Tuesday, July 29th we came back early from the orphanage and decided to have a prayer walk through the small village of Cachora. Small as in two cement paved streets, and one cobblestone-street with the rest being dirt roads. With a team of 15 including Sam Soap who was most fluent in Spanish, Savannah Mora, Matt Moore, and Matt Haak being able to communicate somewhat in Spanish we split into teams of three or four to walk the 8 streets, handout tracts, and pray as we walked.
When I wasn’t praying I was reading my Bible out loud (psalms) and walking with Terry and Savannah. The first couple we came upon was sitting at a little shop near the town square. They were young, maybe 27-30 when I handed them a tract and Savannah spoke to them. They both took a tract and thanked us so we walked on. Every adult we came to we gave a tract to and blatantly stated we were Christian’s from America and we were trying to share the gospel of Jesus with everyone. After walking a square mile or so we came back around to the town square and the 1st young lady we had given the tract to was standing on the corner waiting to talk to us. Savannah talked to her briefly, and all I could make out was that the young lady tearfully asked for another tract to give to someone else stating that the message on the tract was so “necessita” (necessary) in her life at this time. We walked away thanking God for using us and for those Billy Graham tracts someone provided.
Over the next 5 days every time we went to town, just 5 min. from the hostel, Dave and I handed out candy to children and tracts to adults and tried to speak to everyone that would listen. I was amazed at how the people took the tracts and immediately began to read them intently. It was obvious that God was at work because some read them thoroughly and were very grateful for the gift. One shop keeper was very touched by the message and thanked us sincerely. Another shop keeper named Gizelle saw my bible and asked if I was a Christian. I was shocked she spoke English, but it was a wonderful moment of encouragement as she testified of her faith in Christ Jesus. I took the opportunity to ask about the town’s people and their faith. She indicated there were not many she considered Christian, but indicated there were many Catholics, Jehovah’s Witnesses, and some Penetcostal’s (who were not well received). She thanked me for stopping in her shop and talking to her. God was at work even in the small efforts.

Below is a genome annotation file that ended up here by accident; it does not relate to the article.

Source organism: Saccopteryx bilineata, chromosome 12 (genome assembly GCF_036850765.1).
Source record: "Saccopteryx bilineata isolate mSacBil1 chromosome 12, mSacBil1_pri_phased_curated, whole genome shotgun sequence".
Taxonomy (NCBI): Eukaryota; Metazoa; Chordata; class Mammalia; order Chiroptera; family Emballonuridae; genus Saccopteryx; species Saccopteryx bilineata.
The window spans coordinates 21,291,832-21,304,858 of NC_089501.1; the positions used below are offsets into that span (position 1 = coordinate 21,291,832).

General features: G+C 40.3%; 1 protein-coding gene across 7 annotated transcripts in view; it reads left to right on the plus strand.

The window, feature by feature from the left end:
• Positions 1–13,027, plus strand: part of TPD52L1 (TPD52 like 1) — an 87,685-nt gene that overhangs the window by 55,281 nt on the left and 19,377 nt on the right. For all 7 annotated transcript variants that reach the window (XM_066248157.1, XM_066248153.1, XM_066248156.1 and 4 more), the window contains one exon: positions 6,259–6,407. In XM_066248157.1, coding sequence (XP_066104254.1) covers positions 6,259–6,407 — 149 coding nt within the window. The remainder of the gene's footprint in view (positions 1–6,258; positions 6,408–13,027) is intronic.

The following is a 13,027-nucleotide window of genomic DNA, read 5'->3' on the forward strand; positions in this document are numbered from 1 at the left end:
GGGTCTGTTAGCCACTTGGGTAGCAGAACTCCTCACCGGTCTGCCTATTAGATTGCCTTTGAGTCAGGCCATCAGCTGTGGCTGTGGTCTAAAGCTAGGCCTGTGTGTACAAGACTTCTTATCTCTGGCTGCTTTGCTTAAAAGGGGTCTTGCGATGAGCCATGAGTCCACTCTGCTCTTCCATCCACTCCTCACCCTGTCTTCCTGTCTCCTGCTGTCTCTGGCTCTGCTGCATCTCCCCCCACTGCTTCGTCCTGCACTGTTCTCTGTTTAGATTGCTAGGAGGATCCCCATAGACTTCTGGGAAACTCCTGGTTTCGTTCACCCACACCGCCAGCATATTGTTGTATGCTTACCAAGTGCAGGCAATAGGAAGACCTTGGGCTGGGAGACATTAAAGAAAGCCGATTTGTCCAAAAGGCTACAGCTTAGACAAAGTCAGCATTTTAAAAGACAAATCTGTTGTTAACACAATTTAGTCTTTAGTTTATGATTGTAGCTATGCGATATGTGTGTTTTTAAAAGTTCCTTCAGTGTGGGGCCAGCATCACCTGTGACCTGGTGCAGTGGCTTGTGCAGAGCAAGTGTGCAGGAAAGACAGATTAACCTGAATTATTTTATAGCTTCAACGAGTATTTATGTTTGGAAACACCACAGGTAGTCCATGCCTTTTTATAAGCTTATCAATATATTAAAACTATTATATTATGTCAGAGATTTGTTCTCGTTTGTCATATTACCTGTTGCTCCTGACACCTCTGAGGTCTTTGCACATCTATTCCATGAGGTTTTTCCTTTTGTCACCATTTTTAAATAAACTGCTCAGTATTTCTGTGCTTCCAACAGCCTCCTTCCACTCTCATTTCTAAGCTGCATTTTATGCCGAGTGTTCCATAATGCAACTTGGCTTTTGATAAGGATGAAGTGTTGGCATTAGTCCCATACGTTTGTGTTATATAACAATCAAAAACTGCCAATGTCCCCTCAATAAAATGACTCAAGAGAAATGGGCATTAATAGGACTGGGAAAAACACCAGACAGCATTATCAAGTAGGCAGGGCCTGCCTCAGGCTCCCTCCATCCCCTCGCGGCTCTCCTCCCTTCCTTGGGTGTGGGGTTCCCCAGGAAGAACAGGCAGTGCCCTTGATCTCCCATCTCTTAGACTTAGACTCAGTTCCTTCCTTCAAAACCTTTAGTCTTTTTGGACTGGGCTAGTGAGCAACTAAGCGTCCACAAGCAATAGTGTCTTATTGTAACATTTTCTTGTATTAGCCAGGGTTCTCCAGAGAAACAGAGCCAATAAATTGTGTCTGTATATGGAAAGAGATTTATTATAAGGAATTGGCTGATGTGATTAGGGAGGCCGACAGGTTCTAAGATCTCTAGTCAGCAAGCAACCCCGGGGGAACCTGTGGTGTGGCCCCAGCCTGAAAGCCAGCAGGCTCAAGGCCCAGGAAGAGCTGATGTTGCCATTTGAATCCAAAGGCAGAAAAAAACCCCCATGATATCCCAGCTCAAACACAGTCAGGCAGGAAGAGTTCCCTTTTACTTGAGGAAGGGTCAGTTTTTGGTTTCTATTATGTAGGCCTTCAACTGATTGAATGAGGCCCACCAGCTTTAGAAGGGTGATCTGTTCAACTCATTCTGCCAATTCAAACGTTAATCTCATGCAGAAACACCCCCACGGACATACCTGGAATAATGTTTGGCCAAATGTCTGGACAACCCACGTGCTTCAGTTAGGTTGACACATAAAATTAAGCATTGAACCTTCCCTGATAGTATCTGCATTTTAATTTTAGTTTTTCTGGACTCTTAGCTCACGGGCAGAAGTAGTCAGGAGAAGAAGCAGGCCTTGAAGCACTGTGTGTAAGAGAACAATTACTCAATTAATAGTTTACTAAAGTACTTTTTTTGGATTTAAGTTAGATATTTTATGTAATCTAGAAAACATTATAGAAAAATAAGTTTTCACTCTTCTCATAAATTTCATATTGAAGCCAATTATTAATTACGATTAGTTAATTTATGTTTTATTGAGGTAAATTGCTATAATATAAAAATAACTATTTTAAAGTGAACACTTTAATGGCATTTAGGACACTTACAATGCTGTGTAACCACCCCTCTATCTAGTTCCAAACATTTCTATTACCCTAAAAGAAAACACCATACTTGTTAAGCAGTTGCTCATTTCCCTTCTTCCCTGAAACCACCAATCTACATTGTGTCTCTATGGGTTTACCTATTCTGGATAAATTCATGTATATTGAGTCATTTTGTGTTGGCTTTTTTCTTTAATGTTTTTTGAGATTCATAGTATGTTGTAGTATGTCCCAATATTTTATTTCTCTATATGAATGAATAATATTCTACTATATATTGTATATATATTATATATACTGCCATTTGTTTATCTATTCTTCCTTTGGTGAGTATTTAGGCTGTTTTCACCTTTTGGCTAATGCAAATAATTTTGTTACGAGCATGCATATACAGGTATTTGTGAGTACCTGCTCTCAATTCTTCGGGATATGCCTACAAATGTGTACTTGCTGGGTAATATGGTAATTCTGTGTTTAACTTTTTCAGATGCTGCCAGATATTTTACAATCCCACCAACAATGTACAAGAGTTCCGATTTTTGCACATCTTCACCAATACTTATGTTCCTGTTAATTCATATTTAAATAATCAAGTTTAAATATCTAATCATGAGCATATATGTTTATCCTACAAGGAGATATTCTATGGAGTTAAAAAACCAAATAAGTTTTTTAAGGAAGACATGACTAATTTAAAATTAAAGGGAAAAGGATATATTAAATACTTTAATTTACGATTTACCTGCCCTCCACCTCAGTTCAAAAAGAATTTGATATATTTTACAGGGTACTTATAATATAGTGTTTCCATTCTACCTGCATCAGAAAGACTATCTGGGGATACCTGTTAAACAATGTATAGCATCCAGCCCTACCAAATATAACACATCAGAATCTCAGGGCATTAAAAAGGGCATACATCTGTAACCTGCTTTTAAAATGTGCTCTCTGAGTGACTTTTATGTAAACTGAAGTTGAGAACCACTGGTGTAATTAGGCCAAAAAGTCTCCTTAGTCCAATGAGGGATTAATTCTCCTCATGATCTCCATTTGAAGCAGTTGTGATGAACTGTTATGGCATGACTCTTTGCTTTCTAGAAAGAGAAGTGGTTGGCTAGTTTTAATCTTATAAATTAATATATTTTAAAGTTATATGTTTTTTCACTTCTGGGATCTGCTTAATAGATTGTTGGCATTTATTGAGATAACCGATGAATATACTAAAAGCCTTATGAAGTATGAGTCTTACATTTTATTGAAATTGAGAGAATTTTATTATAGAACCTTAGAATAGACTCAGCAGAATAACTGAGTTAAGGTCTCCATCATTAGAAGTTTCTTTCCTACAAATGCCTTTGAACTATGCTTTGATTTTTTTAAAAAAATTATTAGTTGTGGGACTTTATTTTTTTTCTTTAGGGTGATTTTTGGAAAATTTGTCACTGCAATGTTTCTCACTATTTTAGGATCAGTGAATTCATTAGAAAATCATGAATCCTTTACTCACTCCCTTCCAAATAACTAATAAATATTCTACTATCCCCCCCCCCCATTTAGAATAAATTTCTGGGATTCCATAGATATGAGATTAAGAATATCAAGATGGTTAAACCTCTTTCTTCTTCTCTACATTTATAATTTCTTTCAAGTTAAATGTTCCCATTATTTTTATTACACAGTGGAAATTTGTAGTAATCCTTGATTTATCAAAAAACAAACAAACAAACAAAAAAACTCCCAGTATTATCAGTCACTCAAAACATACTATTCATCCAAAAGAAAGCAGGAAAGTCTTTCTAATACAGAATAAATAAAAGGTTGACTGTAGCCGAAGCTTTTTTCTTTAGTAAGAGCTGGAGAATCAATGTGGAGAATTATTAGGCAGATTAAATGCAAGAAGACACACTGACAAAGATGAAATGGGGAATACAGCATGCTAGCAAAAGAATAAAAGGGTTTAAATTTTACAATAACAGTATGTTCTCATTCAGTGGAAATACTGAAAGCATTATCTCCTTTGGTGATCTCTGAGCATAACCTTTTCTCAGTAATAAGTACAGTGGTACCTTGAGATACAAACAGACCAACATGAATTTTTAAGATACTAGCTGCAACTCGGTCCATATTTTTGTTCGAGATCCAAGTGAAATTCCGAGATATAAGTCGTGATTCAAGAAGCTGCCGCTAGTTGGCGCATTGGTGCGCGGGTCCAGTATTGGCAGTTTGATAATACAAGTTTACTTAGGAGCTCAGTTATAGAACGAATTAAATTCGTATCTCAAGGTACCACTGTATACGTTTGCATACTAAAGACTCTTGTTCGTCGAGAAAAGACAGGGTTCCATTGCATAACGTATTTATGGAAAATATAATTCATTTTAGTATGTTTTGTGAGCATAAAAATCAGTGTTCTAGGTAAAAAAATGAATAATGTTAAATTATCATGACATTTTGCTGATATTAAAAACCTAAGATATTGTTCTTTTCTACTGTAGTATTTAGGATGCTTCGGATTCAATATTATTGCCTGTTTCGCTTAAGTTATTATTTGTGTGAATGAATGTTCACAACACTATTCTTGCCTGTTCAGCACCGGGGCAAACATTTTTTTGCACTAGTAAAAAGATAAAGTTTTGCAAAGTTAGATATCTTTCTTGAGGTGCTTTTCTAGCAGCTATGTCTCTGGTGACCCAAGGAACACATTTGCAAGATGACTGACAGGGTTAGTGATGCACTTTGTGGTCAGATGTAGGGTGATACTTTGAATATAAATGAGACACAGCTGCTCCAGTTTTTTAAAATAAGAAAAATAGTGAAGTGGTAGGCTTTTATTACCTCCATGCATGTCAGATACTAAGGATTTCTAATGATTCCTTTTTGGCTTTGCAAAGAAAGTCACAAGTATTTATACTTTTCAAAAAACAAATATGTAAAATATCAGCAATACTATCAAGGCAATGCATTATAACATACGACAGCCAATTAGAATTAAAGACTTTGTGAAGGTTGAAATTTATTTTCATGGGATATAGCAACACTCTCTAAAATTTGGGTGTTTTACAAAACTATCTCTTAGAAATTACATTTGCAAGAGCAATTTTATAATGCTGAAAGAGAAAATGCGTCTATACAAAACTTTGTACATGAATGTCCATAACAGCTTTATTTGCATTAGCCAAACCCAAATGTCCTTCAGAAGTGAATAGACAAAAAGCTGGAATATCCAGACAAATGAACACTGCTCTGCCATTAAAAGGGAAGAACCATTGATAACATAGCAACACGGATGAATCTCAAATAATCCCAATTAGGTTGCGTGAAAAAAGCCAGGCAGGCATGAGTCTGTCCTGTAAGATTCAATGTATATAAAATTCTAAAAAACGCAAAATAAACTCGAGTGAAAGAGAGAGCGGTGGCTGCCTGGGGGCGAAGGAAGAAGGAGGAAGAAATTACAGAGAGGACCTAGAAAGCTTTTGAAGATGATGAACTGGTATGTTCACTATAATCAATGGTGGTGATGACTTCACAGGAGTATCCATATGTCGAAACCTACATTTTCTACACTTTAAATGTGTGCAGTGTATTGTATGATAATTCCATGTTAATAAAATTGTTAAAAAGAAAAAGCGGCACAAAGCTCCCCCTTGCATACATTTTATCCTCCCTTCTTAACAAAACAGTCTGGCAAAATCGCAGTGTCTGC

On Saturday afternoon Savannah, Terry, and I had some free time before dinner and took the opportunity to speak to Jovannah, the inn-keeper’s wife, about her faith. We had been visiting a few minutes when Savannah just candidly asked Jovannah if she was Christian. It was a wonderfully encouraging conversation. Like many Peruvians Jovannah was given to another family to raise due to poverty and the family who raised her were active Catholics. She became a believer at age 9, but by age 13 she had witnessed to much hypocrisy and stopped being active. She assured us that she has never stopped trusting in Jesus and she considers herself a believer. As for her husband Jan he has a reputation of not being a believer due to the poverty and cruelty he saw in India and other parts of the world when he was a young man in his twenty’s. However he joined the team in prayer on more than one occasion, grasping hands, and bowing his head. That little bit gave me hope that God is still working on him.
One final testimony about our witnessing that occurred in Lima on the way to the coast. I had been praying for Madeline and Sara that morning and as God would have it they rode in the same cab as Terry and I. God had just placed them on my heart that morning with no specific concerns, just praying God’s grace in their lives. Anyway I got into the same cab with the three girls, Terry, Sara, and Madeline sat in the back while I rode up front. The cabby’s name was Bladamiere (like Vladimir) Ramirez, if memory serves me. He was from Spain not Peru, and his English was as poor as my Spanish. 5 minutes into the ride I decided I was going to see if I could put a tract on his dashboard for him to read later. However he began to read it immediately, which put us in no more danger than we already were; South American driving is consistently like herding cats…lanes, lights, and courtesy seem to have no real significance; speed, horn blowing, and depth perception rule the road. Anyway the tract began a conversation between Bladamiere and me that lasted the entire drive. At one point he was trying to say that we were similar believers in the same Christ as a Catholic and a Christian who believe in the same Jesus. He seemed so encouraged and interested in my Christian faith he never put the tract down and kept referring back to it the entire 25 minute trip. I’m not sure what he understood, but I got from him that he is a believer, he is from Spain and is going back there in September to see his three daughters and niece. When the trip ended he wanted to hug me and said thank you several times. God is so good to use a mono-linguistic willing servant like me, and I was so grateful to God to have those three girls in the back seat witnessing the whole conversation and reaction. There were others I spoke to in the market place who were proud to say they were Christian brothers, and I had no reason to doubt. It was simply an amazing trip that brought out the evangelist/encourager in me that seldom is seen in San Antonio and I praise God for those brief moments in my life which have eternal consequences.
In the Name of Jesus,